So I’ve been in a bit of a valley, as of late. I desire an awesome relationship with Christ again , but have been in a lengthy slump. It is no longer feasible for me to go to Adoration regularly. Nor can I go to daily mass. These are things I took for granted. I pity myself, have been depressed and struggle with the same 'ol things. I feel like I lack trust and have become lukewarm.

To anyone familiar with theories of consolation/desolation…got any advice from firsthand experience that may be the spur I need?

Much obliged.

God bless!

The Spiritual Combat
by Fr. Dom Lorenzo Scupoli
based on text at


by St. Claude de la Colombiere

Trust in God’s Wisdom

It is then a truth of our faith that God is responsible for all the happenings we complain of in the world and, furthermore, we cannot doubt that all the misfortunes God sends us have a very useful purpose. We cannot doubt it without imputing to God a lack of judgment in deciding what is advantageous for us.
It is usually the case that other people can see better than we can ourselves what is good for us. It would be foolish to think that we can see better than God Himself, Who is not subject to any of the passions that blind us, knows the future and can foresee all events and the consequences of every action.
Experience shows that even the gravest misfortunes can have good results and the greatest successes end in disaster. A rule also that God usually follows is to attain His ends by ways that are the opposite to those human prudence would normally choose.
In our ignorance of what the future holds, how can we be so bold as to question what comes about by God’s permission?
Surely it is reasonable to think that our complaints are groundless and that instead of complaining we ought to be thanking Providence. Joseph was sold into slavery and thrown into prison. If he had felt aggrieved at these apparent misfortunes, he would really have been feeling aggrieved at his happiness for they were the steps to the throne of Egypt.
Saul loses his father’s asses and has to go on a long vain hunt for them. But if he had felt
annoyed at the great waste of time and energy it caused him, his annoyance could not have been more unreasonable as it was all a means of bringing him to the prophet who was to anoint him king of his people.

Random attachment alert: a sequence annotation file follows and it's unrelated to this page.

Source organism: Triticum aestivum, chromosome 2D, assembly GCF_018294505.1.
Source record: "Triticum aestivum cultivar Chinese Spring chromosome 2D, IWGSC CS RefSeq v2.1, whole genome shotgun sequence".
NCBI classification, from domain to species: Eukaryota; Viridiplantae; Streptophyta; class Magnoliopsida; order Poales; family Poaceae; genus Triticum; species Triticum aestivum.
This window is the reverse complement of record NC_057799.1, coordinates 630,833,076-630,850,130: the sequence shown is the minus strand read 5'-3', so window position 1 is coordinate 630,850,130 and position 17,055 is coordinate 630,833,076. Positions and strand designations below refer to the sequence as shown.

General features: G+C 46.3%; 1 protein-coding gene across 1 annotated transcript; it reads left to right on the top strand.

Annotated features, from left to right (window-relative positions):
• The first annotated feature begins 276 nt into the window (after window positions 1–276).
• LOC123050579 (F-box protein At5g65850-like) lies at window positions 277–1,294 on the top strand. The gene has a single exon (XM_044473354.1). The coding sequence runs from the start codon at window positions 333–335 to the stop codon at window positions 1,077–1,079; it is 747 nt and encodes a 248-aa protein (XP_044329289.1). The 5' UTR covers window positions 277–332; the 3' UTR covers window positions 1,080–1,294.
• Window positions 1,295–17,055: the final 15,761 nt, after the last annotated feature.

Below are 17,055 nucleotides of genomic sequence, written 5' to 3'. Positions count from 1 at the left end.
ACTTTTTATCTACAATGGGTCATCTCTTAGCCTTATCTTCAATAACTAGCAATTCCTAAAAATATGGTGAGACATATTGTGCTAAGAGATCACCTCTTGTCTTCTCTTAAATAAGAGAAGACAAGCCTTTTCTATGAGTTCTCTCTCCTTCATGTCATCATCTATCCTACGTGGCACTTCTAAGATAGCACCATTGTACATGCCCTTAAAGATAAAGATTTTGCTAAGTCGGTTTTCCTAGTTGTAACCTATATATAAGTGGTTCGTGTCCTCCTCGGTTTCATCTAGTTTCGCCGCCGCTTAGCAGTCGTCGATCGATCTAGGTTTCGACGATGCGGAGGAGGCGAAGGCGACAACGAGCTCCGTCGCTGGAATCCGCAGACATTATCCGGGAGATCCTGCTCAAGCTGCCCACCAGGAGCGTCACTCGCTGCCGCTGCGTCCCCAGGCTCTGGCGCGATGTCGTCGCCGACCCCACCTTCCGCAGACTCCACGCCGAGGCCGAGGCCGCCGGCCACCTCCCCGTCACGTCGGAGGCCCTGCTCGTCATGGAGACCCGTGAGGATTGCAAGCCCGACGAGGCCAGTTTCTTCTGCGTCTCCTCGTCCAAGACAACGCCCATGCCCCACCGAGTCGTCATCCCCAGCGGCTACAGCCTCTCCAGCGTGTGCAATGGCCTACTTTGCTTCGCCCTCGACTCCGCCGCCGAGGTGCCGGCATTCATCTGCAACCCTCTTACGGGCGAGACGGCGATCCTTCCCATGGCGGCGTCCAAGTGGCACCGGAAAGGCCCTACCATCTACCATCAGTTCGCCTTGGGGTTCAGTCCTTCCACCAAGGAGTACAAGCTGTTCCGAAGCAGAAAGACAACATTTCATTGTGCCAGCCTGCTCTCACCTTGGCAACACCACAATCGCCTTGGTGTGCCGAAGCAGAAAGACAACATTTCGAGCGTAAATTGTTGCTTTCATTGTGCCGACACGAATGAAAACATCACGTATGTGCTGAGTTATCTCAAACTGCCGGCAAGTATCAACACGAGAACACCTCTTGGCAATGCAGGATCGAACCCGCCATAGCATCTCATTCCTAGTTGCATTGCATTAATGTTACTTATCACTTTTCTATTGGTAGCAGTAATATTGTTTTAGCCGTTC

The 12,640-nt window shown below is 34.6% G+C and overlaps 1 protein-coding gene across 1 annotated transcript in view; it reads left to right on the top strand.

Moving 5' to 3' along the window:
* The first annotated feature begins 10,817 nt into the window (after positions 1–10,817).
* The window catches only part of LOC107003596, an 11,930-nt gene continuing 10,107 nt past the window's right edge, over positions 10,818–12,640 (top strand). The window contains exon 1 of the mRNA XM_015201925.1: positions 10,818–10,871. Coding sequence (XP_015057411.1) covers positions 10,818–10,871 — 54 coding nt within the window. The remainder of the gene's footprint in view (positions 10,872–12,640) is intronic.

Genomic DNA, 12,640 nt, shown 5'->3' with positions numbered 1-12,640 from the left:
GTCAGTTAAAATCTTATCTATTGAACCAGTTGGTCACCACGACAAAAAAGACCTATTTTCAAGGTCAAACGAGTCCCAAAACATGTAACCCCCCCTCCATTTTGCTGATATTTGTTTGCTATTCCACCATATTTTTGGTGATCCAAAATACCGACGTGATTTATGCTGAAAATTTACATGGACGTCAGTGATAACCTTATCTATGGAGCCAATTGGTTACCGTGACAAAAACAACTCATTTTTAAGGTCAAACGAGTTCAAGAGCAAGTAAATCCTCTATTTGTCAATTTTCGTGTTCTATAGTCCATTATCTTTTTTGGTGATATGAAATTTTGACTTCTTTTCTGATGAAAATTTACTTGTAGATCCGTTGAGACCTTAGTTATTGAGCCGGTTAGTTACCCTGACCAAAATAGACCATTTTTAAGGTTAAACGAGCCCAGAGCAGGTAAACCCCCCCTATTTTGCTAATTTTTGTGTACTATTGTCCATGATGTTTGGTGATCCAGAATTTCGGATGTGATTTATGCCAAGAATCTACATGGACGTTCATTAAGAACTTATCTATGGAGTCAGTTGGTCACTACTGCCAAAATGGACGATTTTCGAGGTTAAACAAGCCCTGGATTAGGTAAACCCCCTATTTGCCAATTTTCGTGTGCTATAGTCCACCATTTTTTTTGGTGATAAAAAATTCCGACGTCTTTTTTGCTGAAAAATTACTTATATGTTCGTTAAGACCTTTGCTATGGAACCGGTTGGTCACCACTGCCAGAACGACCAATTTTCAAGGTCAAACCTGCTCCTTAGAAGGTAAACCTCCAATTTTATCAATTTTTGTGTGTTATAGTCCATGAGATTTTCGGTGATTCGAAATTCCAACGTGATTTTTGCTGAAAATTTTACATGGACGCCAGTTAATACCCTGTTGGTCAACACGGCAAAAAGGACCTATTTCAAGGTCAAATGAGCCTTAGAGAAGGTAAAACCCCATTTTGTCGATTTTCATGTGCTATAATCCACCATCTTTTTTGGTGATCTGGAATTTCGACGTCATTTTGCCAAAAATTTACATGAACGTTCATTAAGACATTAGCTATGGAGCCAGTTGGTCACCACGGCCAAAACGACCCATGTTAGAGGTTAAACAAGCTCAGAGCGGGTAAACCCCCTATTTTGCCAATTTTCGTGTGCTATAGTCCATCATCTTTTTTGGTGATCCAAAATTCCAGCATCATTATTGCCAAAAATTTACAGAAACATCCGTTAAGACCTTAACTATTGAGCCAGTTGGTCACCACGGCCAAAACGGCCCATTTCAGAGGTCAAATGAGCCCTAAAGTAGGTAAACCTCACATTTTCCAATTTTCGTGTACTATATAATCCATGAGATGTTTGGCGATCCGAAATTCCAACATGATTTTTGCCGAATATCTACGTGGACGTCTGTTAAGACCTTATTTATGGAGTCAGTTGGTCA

Let us imagine our confusion when we appear before God and understand the reasons why He sent us the crosses we accept so unwillingly.


Thanks, I found that consoling in my own desolation right now. Thanks also for asking Robo, I hope you find the same.


Many Saints have made it a point to warn us that consolations are not to be expected. When they do occur be ever so grateful, but do not waste time and energy expecting them or lamenting the fact that they have passed. It is during dry, arid and even desolate times that we can grow the most spiritually.

My current “dry spell” is now approaching 20 years in length. I have not been so happy about it, have not always appreciated the difficulty of it, but I can tell you I have grown. In this time one is faced with the darker side of themselves, not just empty trials. We can discover things that are deeply ingrained in our nature that need rooted out, and it is during these barren, empty periods that they are best discovered and purged from our soul.

Take each day one at a time, even a single minute at a time. The future is nothing more than a dream and we waste a lot of time trying to make it be what we want it be when we get there. (If we get there.) The only thing we really have is the moment and it is to be given to God. Pray often, listen always, and trust God, not your feelings, dreams, ideas or even consolation.

Some saints have stated that when we feel abandoned thats when God is the closest. Jesus Christ felt like His father abandoned Him. His human nature cried out, His friends left Him. But most of all many did not accept Him and His love for them and their salvation.and this caused Him His greatest pain. He knew that His Father did not abandon Him, He came to experience these sufferings for the love of His children, His creation. There are times in our spiritual lives that when we miss our consolations, or take things for granted, our souls hunger like the loved one in the Song of Solomon, My soul seeks my Lover, has anyone seen the one I love, He hides from me. (paraphrase) It is the Holy Spirit transforming us, bringing us closer to our God He causes that hunger for God My soul is athirst for the living water… If the Master suffered these things, then His followers, His disciples will too. Its all about Divine Love. Lord if you treat your friends this way, no wonder you have so few friends…St. Theresa of Avilla It is a cause to rejoice!!

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